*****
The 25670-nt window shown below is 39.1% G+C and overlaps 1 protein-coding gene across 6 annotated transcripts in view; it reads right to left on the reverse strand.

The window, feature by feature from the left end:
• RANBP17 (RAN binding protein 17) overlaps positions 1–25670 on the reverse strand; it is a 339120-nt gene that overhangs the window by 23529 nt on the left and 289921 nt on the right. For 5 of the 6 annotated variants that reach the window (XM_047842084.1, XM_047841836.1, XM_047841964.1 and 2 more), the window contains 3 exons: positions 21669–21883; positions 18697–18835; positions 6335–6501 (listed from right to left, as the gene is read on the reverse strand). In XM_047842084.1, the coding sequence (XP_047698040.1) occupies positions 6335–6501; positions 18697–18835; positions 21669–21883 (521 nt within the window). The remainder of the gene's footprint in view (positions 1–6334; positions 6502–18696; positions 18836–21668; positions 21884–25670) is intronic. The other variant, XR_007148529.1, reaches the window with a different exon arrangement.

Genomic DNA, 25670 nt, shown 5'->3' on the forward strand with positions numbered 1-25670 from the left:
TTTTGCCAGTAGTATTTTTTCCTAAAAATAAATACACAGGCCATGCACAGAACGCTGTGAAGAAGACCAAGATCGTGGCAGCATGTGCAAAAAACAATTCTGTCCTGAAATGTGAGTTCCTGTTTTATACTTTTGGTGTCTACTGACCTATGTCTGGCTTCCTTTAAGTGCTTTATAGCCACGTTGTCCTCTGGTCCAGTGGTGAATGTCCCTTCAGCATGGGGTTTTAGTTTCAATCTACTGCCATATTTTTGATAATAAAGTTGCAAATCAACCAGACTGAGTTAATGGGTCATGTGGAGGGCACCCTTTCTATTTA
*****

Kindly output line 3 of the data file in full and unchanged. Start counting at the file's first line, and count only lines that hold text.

• RANBP17 (RAN binding protein 17) overlaps positions 1–25670 on the reverse strand; it is a 339120-nt gene that overhangs the window by 23529 nt on the left and 289921 nt on the right. For 5 of the 6 annotated variants that reach the window (XM_047842084.1, XM_047841836.1, XM_047841964.1 and 2 more), the window contains 3 exons: positions 21669–21883; positions 18697–18835; positions 6335–6501 (listed from right to left, as the gene is read on the reverse strand). In XM_047842084.1, the coding sequence (XP_047698040.1) occupies positions 6335–6501; positions 18697–18835; positions 21669–21883 (521 nt within the window). The remainder of the gene's footprint in view (positions 1–6334; positions 6502–18696; positions 18836–21668; positions 21884–25670) is intronic. The other variant, XR_007148529.1, reaches the window with a different exon arrangement.